News, notes, and observations from the James River Valley in northern South Dakota with special attention to reviewing the performance of the media--old and new. E-Mail to MinneKota@gmail.com

Saturday, January 12, 2013

Guns for tots -- and other news from Bughouse Square

If mental competence and health become criteria in keeping firearms out of the hands of the deranged,  many gun advocates will be disqualified and restricted from possessing guns.  By now, most people are aware of one of the idiots of the global village, Alex Jones, who petitioned the White House to have CNN's Piers Morgan deported and then went bug house on Morgan's TV talk show.  Jones followed up his padded cell routine with a claim that cops and crackheads were out to kill him.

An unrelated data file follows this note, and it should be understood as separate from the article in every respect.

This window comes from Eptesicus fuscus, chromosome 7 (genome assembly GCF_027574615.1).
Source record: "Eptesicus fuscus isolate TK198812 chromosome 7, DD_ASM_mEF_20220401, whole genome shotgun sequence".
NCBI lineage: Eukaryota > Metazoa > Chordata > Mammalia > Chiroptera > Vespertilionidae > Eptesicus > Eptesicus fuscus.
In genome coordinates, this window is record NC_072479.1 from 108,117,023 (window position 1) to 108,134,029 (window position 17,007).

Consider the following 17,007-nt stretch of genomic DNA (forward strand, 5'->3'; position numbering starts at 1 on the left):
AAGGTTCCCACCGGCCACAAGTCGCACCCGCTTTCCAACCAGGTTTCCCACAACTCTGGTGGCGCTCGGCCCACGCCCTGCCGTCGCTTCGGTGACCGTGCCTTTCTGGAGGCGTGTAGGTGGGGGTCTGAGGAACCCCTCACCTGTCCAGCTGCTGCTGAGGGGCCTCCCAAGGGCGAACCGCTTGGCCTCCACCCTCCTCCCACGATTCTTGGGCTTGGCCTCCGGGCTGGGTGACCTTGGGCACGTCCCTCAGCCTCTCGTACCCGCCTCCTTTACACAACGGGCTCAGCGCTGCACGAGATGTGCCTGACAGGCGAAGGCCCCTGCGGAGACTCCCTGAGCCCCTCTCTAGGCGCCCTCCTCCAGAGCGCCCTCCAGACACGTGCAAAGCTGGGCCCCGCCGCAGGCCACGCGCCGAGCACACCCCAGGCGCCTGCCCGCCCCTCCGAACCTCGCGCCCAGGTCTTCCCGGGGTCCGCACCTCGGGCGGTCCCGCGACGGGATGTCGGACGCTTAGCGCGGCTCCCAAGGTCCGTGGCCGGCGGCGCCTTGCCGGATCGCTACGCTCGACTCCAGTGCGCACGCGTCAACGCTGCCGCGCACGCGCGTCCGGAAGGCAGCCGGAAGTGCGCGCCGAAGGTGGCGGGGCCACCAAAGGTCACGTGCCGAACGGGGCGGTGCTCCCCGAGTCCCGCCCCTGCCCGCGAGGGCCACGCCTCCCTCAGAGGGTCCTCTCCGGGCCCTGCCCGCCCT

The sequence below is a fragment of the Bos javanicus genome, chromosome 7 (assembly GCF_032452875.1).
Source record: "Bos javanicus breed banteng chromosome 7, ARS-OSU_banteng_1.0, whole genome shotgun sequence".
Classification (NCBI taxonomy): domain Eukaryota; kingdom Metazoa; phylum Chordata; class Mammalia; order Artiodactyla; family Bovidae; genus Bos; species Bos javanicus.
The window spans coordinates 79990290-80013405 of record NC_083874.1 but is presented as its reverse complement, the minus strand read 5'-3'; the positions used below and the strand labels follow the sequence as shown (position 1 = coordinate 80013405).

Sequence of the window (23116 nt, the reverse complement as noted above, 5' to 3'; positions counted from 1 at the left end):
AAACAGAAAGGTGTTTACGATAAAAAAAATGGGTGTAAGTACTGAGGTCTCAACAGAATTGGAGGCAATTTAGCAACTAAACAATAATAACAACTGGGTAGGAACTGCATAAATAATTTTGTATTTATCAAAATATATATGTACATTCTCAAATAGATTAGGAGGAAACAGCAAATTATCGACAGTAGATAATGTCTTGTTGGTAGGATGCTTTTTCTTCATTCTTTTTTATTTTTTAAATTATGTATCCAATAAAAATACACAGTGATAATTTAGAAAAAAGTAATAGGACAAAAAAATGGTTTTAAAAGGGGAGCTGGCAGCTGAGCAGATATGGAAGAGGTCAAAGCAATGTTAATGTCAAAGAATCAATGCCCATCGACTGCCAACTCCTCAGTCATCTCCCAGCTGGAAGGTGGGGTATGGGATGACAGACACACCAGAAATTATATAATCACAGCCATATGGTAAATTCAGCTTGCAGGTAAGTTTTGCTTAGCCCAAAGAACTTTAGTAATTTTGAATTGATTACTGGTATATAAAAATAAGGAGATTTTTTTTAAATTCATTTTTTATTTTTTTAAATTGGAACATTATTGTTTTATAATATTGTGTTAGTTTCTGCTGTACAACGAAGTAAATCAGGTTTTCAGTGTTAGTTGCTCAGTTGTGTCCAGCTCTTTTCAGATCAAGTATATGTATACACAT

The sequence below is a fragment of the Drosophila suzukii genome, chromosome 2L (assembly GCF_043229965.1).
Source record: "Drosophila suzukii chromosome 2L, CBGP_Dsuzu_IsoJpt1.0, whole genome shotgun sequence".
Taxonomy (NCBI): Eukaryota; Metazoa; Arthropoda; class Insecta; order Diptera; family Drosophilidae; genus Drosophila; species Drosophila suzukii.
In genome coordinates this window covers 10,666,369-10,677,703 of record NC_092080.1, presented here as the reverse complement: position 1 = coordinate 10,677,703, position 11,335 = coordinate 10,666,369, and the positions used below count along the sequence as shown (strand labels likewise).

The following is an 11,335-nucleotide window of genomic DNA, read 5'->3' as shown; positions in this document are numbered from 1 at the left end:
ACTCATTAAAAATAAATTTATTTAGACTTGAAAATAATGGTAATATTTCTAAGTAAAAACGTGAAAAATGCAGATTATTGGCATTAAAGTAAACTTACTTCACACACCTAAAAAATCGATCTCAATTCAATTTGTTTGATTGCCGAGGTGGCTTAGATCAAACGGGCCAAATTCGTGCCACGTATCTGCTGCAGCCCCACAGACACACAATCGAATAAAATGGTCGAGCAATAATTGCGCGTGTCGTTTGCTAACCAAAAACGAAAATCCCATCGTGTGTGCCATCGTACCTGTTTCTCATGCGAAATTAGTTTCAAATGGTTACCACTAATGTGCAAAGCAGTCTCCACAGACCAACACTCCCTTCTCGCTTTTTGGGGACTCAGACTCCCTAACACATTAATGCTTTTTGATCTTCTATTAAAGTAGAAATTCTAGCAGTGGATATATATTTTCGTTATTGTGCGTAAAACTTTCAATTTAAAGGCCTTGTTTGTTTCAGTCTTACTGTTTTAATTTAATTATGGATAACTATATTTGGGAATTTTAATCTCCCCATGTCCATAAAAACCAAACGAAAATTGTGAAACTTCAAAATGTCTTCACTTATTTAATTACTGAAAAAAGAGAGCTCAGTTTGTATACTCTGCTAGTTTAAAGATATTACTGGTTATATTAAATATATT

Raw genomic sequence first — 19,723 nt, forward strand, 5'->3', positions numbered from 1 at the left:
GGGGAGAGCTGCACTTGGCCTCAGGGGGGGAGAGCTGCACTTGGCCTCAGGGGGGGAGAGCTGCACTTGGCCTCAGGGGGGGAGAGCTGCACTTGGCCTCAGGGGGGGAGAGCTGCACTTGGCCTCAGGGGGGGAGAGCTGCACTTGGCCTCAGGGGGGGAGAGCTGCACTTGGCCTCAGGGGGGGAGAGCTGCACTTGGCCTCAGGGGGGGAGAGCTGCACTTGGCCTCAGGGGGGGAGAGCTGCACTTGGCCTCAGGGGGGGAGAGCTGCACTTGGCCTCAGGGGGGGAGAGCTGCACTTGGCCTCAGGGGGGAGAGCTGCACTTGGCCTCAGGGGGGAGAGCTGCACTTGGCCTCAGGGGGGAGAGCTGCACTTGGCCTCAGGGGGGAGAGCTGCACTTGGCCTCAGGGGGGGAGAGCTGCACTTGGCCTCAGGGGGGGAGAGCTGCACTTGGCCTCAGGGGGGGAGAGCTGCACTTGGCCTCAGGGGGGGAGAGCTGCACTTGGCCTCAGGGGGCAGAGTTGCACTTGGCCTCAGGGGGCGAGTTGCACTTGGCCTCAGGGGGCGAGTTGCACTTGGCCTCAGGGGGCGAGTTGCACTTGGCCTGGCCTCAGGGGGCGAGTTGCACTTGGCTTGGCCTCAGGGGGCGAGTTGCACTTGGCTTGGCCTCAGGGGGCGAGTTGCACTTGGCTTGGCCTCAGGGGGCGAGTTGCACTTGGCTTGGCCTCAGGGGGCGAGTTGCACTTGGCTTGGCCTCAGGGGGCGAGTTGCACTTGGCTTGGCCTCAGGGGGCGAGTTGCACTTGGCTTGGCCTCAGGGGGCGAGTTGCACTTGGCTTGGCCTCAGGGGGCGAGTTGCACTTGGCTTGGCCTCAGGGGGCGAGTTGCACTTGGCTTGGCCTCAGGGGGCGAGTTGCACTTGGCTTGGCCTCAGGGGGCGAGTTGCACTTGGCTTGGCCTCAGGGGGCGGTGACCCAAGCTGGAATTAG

Jones has his own talk radio show, but he frequents Coast to Coast AM a Premiere Network show that broadcasts on more than 500 stations per night, including Sirius, and has about 3 million listeners a night.  While it has some competent and intelligent hosts (George Knap and Ian Punnett),  some of its regular hosts, George Noory and John B. Wells in particular,  do fruit loop-de-loops with the  likes of Alex Jones, and their very presence on the air is enough to bring America's average IQ down to the level where custodial care seems required.


 Nighttime talk radio has displaced an American tradition for the practice of First 
A gathering at Bughouse Square.